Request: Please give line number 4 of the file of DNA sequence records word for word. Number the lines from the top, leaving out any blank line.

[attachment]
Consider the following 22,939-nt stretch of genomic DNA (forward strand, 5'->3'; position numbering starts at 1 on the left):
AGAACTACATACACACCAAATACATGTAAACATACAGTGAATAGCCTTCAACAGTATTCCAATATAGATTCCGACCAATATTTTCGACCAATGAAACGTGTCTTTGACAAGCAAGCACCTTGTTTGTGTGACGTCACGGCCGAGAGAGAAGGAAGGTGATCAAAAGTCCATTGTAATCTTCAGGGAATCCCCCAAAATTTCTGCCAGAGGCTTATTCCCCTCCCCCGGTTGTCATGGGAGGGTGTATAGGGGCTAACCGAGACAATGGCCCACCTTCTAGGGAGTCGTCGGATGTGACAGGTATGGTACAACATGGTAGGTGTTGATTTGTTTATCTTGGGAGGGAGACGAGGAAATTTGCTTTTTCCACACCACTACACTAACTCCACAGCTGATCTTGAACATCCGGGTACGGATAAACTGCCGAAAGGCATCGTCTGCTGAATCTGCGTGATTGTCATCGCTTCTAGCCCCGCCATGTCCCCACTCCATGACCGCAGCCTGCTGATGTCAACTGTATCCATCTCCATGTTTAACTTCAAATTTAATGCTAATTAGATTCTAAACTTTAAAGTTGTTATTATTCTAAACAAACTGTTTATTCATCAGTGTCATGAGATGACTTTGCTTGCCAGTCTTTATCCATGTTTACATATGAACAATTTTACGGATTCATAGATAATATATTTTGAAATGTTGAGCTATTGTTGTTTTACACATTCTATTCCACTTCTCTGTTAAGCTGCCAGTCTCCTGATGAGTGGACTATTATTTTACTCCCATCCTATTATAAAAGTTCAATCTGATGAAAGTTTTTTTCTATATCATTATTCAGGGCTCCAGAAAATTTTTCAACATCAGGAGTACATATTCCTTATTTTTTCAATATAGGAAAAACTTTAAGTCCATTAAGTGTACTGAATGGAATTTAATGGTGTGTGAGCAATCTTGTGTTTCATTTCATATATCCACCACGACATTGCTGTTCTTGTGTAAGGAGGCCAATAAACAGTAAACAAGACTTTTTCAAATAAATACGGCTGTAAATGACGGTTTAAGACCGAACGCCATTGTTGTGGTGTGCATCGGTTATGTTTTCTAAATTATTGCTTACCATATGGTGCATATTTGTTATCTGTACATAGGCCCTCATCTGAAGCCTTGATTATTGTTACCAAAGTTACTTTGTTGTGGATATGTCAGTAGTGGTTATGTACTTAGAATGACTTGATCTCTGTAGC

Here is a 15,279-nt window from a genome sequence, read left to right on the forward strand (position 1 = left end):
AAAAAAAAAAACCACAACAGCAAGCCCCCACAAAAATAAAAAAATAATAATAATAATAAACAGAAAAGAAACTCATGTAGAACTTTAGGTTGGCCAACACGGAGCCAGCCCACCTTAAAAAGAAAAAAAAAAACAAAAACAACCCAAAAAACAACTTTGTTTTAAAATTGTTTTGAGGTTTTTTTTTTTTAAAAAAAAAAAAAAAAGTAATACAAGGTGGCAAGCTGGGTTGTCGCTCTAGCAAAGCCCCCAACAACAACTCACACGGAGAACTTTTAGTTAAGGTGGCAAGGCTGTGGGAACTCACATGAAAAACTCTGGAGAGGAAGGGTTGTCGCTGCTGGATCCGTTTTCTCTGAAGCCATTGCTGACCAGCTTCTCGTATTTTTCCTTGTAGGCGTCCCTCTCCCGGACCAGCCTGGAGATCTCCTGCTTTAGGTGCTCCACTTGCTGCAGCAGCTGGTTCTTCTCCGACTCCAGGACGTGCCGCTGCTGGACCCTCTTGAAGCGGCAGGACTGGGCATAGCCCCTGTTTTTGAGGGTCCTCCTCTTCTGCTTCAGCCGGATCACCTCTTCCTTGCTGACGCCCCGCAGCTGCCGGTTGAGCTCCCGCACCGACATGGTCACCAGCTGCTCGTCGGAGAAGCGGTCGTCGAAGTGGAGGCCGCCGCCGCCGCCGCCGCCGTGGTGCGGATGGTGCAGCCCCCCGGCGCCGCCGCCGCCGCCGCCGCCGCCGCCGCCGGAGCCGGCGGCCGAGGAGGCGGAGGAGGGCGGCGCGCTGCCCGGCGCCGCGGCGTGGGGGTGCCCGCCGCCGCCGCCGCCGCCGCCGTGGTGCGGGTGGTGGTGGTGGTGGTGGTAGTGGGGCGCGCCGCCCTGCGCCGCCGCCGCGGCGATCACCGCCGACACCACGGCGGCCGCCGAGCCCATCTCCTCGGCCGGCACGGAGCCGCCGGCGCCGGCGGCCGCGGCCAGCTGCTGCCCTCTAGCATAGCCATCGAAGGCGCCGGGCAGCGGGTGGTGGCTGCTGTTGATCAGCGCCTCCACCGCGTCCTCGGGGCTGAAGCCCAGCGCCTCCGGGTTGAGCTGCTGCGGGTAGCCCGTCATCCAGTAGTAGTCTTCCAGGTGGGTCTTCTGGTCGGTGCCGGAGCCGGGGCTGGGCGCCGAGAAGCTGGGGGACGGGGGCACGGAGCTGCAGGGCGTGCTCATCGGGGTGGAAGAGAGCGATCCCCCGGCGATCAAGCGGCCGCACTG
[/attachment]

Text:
AAAAAAAAAAACCACAACAGCAAGCCCCCACAAAAATAAAAAAATAATAATAATAATAAACAGAAAAGAAACTCATGTAGAACTTTAGGTTGGCCAACACGGAGCCAGCCCACCTTAAAAAGAAAAAAAAAAACAAAAACAACCCAAAAAACAACTTTGTTTTAAAATTGTTTTGAGGTTTTTTTTTTTTAAAAAAAAAAAAAAAAGTAATACAAGGTGGCAAGCTGGGTTGTCGCTCTAGCAAAGCCCCCAACAACAACTCACACGGAGAACTTTTAGTTAAGGTGGCAAGGCTGTGGGAACTCACATGAAAAACTCTGGAGAGGAAGGGTTGTCGCTGCTGGATCCGTTTTCTCTGAAGCCATTGCTGACCAGCTTCTCGTATTTTTCCTTGTAGGCGTCCCTCTCCCGGACCAGCCTGGAGATCTCCTGCTTTAGGTGCTCCACTTGCTGCAGCAGCTGGTTCTTCTCCGACTCCAGGACGTGCCGCTGCTGGACCCTCTTGAAGCGGCAGGACTGGGCATAGCCCCTGTTTTTGAGGGTCCTCCTCTTCTGCTTCAGCCGGATCACCTCTTCCTTGCTGACGCCCCGCAGCTGCCGGTTGAGCTCCCGCACCGACATGGTCACCAGCTGCTCGTCGGAGAAGCGGTCGTCGAAGTGGAGGCCGCCGCCGCCGCCGCCGCCGTGGTGCGGATGGTGCAGCCCCCCGGCGCCGCCGCCGCCGCCGCCGCCGCCGCCGCCGGAGCCGGCGGCCGAGGAGGCGGAGGAGGGCGGCGCGCTGCCCGGCGCCGCGGCGTGGGGGTGCCCGCCGCCGCCGCCGCCGCCGCCGTGGTGCGGGTGGTGGTGGTGGTGGTGGTAGTGGGGCGCGCCGCCCTGCGCCGCCGCCGCGGCGATCACCGCCGACACCACGGCGGCCGCCGAGCCCATCTCCTCGGCCGGCACGGAGCCGCCGGCGCCGGCGGCCGCGGCCAGCTGCTGCCCTCTAGCATAGCCATCGAAGGCGCCGGGCAGCGGGTGGTGGCTGCTGTTGATCAGCGCCTCCACCGCGTCCTCGGGGCTGAAGCCCAGCGCCTCCGGGTTGAGCTGCTGCGGGTAGCCCGTCATCCAGTAGTAGTCTTCCAGGTGGGTCTTCTGGTCGGTGCCGGAGCCGGGGCTGGGCGCCGAGAAGCTGGGGGACGGGGGCACGGAGCTGCAGGGCGTGCTCATCGGGGTGGAAGAGAGCGATCCCCCGGCGATCAAGCGGCCGCACTG